Engebretson's final argument under section 302 is that its own activities within the state are attributable to the Aruba defendants, and, therefore, the Aruba defendnats transacted business within the state. Under New York law, the local representative, or agent, of a foreign defendant cannot rely on its own activities within the State to bootstrap long-arm jurisdiction over that non-domiciliary. Haar v. Armendaris Corp., 31 N.Y.2d 1040, 342 N.Y.S.2d 70, 294 N.E.2d 855 (1973). We are bound by that rule. See Pneuma-Flo, 454 F. Supp. at 863. Engebretson argues that this rule does not apply here because it was the "exclusive agent" of the Aruba defendants. It is unclear whether the appellation "exclusive" is appropriate. Even Engebretson specially defines "exclusive" so that it applies "in that [Engebretson] was to receive a percentage of all bookings in the territory regardless of whether or not [Engebretson] obtained the customer." Plaintiff's Memorandum in Opposition, p. 2 n.*e. Nowhere is it contended that the Aruba defendants were precluded from dealing with any other agents, or that Engebretson was limited to representing the Aruba defendants. It does appear that an exception to the bootstrap doctrine exists, in limited circumstances, for exclusive agents who either work for no other principal, Hertz, Newmark & Warner v. Fischman, 53 Misc. 2d 418, 421, 279 N.Y.S.2d 97, 100 (Civ. Ct. N.Y. Co. 1967), or engage in a continuing course of dealing with the principal, Engelhardt v. Shields & Co., 50 Misc. 2d 7, 269 N.Y.S.2d 238 (Dist. Ct. Nassau Co. 1966). I do not find that the exception is applicable in the context of the brief, * limited contractual arrangement involved here; therefore, Engebretson cannot rely on its own activities in the State. Thus, the Aruba defendants did not transact business in New York sufficient to vest this Court with competence over them pursuant to § 302.

 2. Doing Business

 Plaintiff argues alternatively that this Court has the competence to exercise jurisdiction over the Aruba defendants because they are doing business in New York, pursuant to N.Y.C.P.L.R. § 301. The Court agrees.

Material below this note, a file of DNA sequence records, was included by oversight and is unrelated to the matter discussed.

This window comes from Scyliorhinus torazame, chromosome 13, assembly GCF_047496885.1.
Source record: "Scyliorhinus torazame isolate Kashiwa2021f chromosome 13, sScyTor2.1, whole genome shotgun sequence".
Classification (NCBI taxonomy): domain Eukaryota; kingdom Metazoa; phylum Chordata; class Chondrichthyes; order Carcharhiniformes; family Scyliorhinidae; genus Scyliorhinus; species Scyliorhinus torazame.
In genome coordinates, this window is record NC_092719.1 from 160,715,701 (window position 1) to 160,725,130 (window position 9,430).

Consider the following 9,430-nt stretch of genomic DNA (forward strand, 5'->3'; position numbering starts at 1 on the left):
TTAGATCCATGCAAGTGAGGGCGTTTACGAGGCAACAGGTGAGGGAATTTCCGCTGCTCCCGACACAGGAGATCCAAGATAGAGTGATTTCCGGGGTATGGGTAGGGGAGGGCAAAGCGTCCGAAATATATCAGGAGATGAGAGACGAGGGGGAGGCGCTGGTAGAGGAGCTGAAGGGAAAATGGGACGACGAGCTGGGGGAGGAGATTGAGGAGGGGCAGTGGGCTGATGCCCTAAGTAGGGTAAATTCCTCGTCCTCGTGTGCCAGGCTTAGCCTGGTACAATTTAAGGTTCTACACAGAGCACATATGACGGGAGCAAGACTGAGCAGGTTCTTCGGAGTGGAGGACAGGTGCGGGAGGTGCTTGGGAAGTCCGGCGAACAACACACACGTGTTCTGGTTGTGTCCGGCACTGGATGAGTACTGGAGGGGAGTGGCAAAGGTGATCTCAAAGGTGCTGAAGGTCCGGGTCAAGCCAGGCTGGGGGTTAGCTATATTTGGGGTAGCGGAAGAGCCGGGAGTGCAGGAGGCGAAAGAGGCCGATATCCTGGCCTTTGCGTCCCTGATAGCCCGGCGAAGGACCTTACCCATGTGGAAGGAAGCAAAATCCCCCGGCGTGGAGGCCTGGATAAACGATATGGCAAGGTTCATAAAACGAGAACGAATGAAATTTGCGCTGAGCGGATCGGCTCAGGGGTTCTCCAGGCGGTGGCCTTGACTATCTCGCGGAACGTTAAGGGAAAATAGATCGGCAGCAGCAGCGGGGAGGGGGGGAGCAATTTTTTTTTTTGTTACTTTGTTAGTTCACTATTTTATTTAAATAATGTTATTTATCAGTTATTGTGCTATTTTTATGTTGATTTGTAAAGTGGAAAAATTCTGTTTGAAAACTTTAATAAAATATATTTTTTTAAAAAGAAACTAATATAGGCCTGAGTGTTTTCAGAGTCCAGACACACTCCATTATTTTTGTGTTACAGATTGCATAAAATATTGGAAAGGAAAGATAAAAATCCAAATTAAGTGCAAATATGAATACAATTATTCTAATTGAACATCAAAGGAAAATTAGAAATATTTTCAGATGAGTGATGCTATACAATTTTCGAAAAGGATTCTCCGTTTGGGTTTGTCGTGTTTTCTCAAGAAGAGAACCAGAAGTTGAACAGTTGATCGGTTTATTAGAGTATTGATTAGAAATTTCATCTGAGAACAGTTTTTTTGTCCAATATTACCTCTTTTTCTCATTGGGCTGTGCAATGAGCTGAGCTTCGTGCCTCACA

Under New York law, a foreign hotelier is doing business in this state for purposes of section 301, if a local representative, acting as the agent of the non-domiciliary, "does all the business which the [foreign corporation] could do were it here by its own officials." Frummer v. Hilton Hotels Int'l, Inc., 19 N.Y.2d 533, 537, 281 N.Y.S.2d 41, 44, 227 N.E.2d 851, cert. denied, 359 U.S. 923 (1967). What is required to constitute "all the business" requires a case by case analysis. As a general rule, "mere solicitation" of business within the state by the agent is not enough. Miller v. Surf Properties, Inc., 4 N.Y.2d 475, 176 N.Y.S.2d 318, 151 N.E.2d 874 (1958). It has been said, however, that "once solicitation is found in any substantial degree very little more is necessary to a conclusion of "doing business." Aquascutum of London, Inc. v. S.S. American Champion, 426 F.2d 205, 211 (2d Cir. 1970), quoted in Sanders, 465 F. Supp. at 73. In this case I find that the Aruba defendants, through their local agent, are doing that "little more [that] is necessary."

 It is undisputed, at this stage, that RSI has a contractual agency relationship with the Aruba defendants. Among the duties and powers RSI has pursuant to that agency relationship is the responsibility for making and confirming reservtions at the Aruba Hotel. Although a potential guest can contact the Hotel directly, that guest can also contact RSI and the agent can then bind the Hotel by confirming a reservation.

 In the leading case in this area, the New York Court of Appeals held that contacts very much like those involved in this action were sufficient to warrant the exercise of authority under section 301. Frummer, 19 N.Y.2d 533, 281 N.Y.S.2d 41, 227 N.E.2d 851. In Frummer, the local agent was a corporate affiliate of the foreign hotelier that performed a variety of promotional services for the foreign principal. "High on the list of significant powers which the New York agent held was the ability to confirm reservations at the out-of-town hotel." Sanders, 464 F. Supp,. at 73.

 Defendants argue that Frummer precludes the exercise of authority here because RSI is an independent entity whereas the agent there was a corporate affiliate. There is language in certain opinions indicating that some common ownership is vital. See Loria & Weinhaus, 80 F.R.D. at 500; Delagi v. Volkswagenwerk, A.G., 29 N.Y.2d 426, 431, 328 N.Y.S.2d 653, 656, 278 N.E.2d 895 (1972). However, common ownership is not required. As the Second Circuit has stated, "[t]he court in Frummer specifically disavowed any reliance upon the corporate relationship of the two Hilton subsidiaries other than that "it gives rise to a valid inference as to the broad scope of the agency in the absence of an express agency agreement." Gelfand v. Tanner Motor Tours, Ltd., 385 F.2d 116, 120 (2d Cir. 1967) (quoting Frummer, 19 N.Y.2d at 538, 281 N.Y.S.2d at 45). See also Delagi, 29 N.Y.2d at 431, 328 N.Y.S.2d at 656 ("the affilliate relationship . . . was significant only as it gave rise to an inference of an agency relationship") (emphasis added).